Aid reporting is misleading, says NGO
Charles Lepani moderates his criticism

Australian aid is a strategic investment


The federal government needs to better explain the national security benefits of Australia's aid program to ensure longer-term support for overseas assistance, a new report says.

The Australian Strategic Policy Institute report, A better fit: national security and Australia's aid program, also identifies climate change and its impact on neighbouring counties ''as a potential national security problem''.

''Over a period of decades, entire national populations of atoll countries in the Pacific and Indian oceans may need to migrate, and the international community may expect Australia to play its part in accepting them,'' the report said, and went on:.

Some politicians, talkback hosts and commentators find spending to help others beyond our shores an easy target, especially at times of natural disaster in Australia.

Therefore, accounting for what Australia spends on aid matters more than ever, because public support for the program must be maintained not only to alleviate poverty internationally but also to protect Australia's national security and our broader national interest.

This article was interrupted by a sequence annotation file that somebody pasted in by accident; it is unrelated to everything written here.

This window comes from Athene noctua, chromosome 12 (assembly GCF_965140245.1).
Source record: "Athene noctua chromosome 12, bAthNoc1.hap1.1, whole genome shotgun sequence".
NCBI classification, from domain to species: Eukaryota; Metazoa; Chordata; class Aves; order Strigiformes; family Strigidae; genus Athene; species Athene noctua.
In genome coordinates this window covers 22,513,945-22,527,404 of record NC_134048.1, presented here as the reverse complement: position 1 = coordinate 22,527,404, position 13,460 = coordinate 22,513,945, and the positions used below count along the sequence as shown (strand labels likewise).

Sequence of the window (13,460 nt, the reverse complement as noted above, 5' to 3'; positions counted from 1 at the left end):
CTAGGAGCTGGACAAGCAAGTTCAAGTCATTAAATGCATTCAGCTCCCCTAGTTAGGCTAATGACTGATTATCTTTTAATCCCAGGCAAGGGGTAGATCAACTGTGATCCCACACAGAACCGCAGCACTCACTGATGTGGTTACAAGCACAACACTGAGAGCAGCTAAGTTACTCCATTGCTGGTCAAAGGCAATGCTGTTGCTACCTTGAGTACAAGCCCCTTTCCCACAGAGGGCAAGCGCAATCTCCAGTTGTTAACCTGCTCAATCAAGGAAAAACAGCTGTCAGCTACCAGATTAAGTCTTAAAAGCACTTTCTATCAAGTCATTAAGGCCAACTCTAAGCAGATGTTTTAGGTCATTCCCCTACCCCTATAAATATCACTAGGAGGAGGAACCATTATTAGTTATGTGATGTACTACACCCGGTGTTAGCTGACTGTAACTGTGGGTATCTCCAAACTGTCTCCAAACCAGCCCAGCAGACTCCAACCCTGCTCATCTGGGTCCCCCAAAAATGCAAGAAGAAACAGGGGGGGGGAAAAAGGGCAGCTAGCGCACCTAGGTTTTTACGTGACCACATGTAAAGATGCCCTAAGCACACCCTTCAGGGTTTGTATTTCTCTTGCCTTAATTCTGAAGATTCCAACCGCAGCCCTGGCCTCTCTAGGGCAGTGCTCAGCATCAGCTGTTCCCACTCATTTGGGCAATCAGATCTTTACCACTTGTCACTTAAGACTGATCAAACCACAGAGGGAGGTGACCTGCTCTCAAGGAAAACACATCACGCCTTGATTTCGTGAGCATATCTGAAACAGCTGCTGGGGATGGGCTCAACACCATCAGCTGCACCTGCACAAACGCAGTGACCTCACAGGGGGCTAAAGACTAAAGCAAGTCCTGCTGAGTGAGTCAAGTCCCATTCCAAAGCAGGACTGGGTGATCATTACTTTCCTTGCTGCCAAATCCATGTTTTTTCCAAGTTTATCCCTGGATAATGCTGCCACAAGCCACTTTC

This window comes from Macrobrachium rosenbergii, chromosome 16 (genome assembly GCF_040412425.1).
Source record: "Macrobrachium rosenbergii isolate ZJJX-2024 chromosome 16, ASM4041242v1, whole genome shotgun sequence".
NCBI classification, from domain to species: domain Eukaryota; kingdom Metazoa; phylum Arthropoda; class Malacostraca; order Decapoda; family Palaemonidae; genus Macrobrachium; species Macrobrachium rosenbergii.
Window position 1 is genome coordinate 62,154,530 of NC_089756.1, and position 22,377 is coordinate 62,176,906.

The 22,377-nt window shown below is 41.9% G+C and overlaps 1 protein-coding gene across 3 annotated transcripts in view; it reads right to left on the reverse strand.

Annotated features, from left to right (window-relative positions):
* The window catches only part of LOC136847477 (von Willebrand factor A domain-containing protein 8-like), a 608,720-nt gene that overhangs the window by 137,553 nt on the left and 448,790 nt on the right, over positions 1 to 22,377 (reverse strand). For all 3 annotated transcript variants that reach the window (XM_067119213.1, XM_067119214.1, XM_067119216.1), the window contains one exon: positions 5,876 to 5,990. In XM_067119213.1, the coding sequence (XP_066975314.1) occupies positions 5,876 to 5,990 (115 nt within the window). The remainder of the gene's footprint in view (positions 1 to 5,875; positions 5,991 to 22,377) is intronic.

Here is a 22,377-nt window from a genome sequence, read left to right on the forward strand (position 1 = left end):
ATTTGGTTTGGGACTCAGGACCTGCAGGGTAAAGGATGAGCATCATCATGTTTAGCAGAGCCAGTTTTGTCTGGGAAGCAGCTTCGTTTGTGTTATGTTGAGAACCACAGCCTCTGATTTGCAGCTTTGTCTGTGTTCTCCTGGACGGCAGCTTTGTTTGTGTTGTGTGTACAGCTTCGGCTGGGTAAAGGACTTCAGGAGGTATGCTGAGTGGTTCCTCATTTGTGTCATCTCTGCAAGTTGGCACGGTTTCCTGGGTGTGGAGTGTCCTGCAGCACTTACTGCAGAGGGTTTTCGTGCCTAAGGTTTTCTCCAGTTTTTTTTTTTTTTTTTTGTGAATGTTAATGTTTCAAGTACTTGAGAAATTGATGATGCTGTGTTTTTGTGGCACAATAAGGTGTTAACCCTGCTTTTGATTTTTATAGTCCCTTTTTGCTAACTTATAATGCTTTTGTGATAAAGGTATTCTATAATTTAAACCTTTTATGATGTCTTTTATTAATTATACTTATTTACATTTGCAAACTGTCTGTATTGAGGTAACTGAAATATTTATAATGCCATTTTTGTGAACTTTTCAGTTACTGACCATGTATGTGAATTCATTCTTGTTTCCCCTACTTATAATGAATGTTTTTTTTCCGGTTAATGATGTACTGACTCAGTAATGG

Australia's foreign aid should help build regional stability and improve the country's security.

The top four recipients of bilateral Australian aid are Indonesia, PNG, Solomon Islands and Afghanistan, all of which are important to Australia's security, whether by virtue of strategic proximity or terrorist potential.'

The island Pacific is becoming a more contested space. China is fast growing in importance as an aid donor, investor and trade partner… Australia has compelling security interests in remaining predominant in this region.

The report suggested revisiting the seasonal worker pilot scheme, where Pacific Islanders were able to work on farms in Australia, and called for changes to immigration policies that prevented unskilled Pacific islanders from working in Australia.

It also calls for a new federal Minister for development assistance.

Source: The Canberra Times


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